Thursday, January 12, 2023

Palo Alto Test Run

Went over to Huzzah Hobbies to run through a solo play thru of Palo Alto with Piquet Field of Battle 3. All figures are from the exquisite range from Cracker Line. I plan on gaming this scenario with my friend Alex but wanted to do a walk through of the rules to gain familiarity with everything beforehand.

Here are the opening battle lines with the Mexicans in the foreground. The center is a swampy area which would play a major factor in how the battle developed (and didn't).

The Mexican left, a cavalry brigade under Torrejon. Two line cavalry regiments (7th and 8th), some Presidials and a bunch of rancheros in reserve.

The Mexican center. These guys didn't really get as involved as they should have, my brain treated the swampy areas in the middle of the table and treated them like they were a landmine. As a result, this was essentially a battle of the flanks.

The US right flank. If you are a student of history, you may be wondering where Taylor's baggage train is.The simple answer if I don't own one yet. If you zoom in you can see Ringold's Flying Artillery in thier pretty uniforms up on the front line.

A rather dramatic photo showing the (second) Mexican charge on the US 5th infantry. This time it was led by the Presidials; They fared no better than the line cavalry.

The final disposition of the battle when I called it. To summarize what occurred, General Taylor (D12) won big against General Arista (D8) in the leadership rolls. The first turn yielded 6 card draws per side and the second turn yielded 5 card draws per side. The Mexicans lurched forward with their flanks as the center brigades ponderously navigated around the swamp area (they should have just pushed through).The Mexicans never really got the center brigades or their artillery into action.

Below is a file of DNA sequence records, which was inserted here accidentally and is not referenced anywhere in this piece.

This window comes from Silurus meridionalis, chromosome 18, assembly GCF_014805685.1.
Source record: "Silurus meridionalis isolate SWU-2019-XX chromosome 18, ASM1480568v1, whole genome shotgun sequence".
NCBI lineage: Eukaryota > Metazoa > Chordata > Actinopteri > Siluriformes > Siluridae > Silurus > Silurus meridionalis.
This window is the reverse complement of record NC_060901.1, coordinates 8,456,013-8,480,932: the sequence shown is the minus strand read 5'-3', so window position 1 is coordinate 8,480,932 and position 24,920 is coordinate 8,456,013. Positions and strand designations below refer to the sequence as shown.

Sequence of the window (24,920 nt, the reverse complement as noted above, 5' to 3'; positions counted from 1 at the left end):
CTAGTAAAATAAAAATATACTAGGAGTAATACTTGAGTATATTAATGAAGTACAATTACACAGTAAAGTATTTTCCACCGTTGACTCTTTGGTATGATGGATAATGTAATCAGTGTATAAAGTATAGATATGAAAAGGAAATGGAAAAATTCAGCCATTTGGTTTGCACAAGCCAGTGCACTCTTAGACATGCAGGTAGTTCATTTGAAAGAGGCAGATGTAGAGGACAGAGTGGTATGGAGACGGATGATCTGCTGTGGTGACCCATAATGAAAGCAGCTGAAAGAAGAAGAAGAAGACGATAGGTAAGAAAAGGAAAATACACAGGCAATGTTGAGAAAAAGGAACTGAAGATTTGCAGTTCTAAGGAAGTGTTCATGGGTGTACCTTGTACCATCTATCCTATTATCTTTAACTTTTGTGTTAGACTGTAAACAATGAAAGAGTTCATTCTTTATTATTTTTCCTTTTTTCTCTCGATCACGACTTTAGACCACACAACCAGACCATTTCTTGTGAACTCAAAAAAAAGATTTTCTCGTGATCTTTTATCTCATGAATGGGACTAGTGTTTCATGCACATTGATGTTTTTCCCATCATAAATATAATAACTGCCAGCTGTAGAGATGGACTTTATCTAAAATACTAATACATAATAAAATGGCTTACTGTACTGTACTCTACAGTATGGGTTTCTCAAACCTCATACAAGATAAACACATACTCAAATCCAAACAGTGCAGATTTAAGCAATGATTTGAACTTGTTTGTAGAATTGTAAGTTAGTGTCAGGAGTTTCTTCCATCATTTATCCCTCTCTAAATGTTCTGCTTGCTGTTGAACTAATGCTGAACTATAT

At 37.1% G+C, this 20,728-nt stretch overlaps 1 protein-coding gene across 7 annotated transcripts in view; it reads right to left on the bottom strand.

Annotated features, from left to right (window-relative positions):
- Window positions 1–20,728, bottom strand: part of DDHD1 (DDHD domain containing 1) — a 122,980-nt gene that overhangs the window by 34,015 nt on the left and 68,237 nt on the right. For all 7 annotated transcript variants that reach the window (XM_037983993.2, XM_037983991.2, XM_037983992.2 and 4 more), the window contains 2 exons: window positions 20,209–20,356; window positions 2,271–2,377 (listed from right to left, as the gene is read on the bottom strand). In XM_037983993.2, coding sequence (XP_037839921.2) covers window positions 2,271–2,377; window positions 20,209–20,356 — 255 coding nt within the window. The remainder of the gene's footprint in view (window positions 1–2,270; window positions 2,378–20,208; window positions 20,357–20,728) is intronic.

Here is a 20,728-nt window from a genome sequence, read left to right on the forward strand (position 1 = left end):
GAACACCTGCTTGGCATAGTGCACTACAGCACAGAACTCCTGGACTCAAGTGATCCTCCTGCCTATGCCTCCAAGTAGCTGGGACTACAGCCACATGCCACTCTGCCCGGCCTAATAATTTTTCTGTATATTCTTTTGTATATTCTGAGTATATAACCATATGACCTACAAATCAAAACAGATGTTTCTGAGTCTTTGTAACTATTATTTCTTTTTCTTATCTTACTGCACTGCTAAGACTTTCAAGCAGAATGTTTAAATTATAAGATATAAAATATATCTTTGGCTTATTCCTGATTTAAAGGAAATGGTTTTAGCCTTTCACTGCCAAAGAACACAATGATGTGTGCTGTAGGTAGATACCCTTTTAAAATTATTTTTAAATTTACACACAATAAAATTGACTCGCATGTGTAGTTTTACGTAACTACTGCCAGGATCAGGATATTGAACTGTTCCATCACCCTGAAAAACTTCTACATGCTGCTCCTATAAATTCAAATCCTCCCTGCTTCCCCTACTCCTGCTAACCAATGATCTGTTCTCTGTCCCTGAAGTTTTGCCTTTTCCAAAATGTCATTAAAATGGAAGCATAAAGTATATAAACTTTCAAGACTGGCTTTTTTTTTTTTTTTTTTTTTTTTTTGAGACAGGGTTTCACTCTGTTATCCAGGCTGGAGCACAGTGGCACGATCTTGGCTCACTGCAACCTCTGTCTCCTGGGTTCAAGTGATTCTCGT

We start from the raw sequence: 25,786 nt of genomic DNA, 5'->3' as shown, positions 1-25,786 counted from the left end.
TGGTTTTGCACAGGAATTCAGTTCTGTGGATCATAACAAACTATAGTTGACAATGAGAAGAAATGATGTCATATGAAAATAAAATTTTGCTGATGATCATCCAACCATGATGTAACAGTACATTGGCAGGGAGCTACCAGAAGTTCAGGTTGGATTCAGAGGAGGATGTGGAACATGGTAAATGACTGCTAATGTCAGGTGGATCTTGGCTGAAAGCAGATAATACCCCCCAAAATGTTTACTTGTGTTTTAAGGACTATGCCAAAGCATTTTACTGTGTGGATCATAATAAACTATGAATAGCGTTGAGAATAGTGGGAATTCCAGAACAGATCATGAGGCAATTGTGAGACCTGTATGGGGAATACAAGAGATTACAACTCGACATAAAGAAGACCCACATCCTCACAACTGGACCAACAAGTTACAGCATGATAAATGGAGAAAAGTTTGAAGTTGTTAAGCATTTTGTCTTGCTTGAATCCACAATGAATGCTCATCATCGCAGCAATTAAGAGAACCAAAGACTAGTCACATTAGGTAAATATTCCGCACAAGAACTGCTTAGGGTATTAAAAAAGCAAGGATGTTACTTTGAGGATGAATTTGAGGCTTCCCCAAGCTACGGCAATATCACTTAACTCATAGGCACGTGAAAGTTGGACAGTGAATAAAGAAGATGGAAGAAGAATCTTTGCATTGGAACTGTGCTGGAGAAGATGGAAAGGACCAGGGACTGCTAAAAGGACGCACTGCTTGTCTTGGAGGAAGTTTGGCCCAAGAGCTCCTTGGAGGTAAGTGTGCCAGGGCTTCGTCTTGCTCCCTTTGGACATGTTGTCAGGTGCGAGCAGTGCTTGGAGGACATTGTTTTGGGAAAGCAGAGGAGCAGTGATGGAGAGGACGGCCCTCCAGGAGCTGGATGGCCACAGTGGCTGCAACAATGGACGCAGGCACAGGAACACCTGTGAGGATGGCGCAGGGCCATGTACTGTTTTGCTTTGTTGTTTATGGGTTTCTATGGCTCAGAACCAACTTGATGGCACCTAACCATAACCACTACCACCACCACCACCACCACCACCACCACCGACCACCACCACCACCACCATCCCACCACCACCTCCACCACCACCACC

On the Mexican right, the Zappadores and Light Cavalry took some horrendous casualties and routed. The Mexicans nearly won the battle when the 2nd Light Infantry and the Tampico Coast Guard unloaded a withering volley into the 1st Artillery (dismounted as red-leg infantry) causing them to rout.

On the Mexican left, I decided to re-enact an east Texas version of the charge of the light brigade with even less successful results. The 7th routed, the 8th was driven back, both with heavy casualties. The Presidials and Rancheros surged through with another charge only to be turned back with grapeshot and musket balls by Ringold's battery and the 5th infantry.

At this point the Mexicans had lost all of their Army Morale Points (and then some). I knew the loss was inevitable for Arista's army so I called it. 

Lots of fun. There are some rules I need to go back and master (do routing units continue to rout away?) and some things I need to remember (read thru all modifiers and don't pick up the die results before I look to see if I rolled an even). I really enjoyed FoB3, very easy rules and the card decks and different dice really seemed to capture the variance in command, morale and combat effectiveness well. The Mexicans were many but they were very brittle; Once they routed it was difficult to get them back in the game.



  1. Replies
    1. Thanks Brent. Great set of rules. Look forward to proper games of Palo Alto and Resaca de la Palma.

      Have some other 10mm armies in the pipeline that I plan to game with FOB3 or your new set (which I've ordered).

  2. Replies
    1. I owe you and your YouTube tutorials great thanks for finally getting me to play FOB. I've watched them numerous times. I'm a bit dense when it comes to learning rulesets and they were an invaluable help in my comprehension of gameplay.

  3. Great looking game! The Mexican-American war is very "Napoleonic" in feel. As in my recent battle of Ocana, the combination of inferior leadership and a lot of DD4 units is a tough one, even with numbers in their favor. In such armies, one might consider dropping the UI of DD4 units by one (so that they don't cost as many Morale Points when they are lost). A DD4 unit down 2 UI is all but useless already!
    The store looks like a super place; I hope they can stay in business for the long term!

    1. I think I will adopt this approach for the Mexicans and some other armies.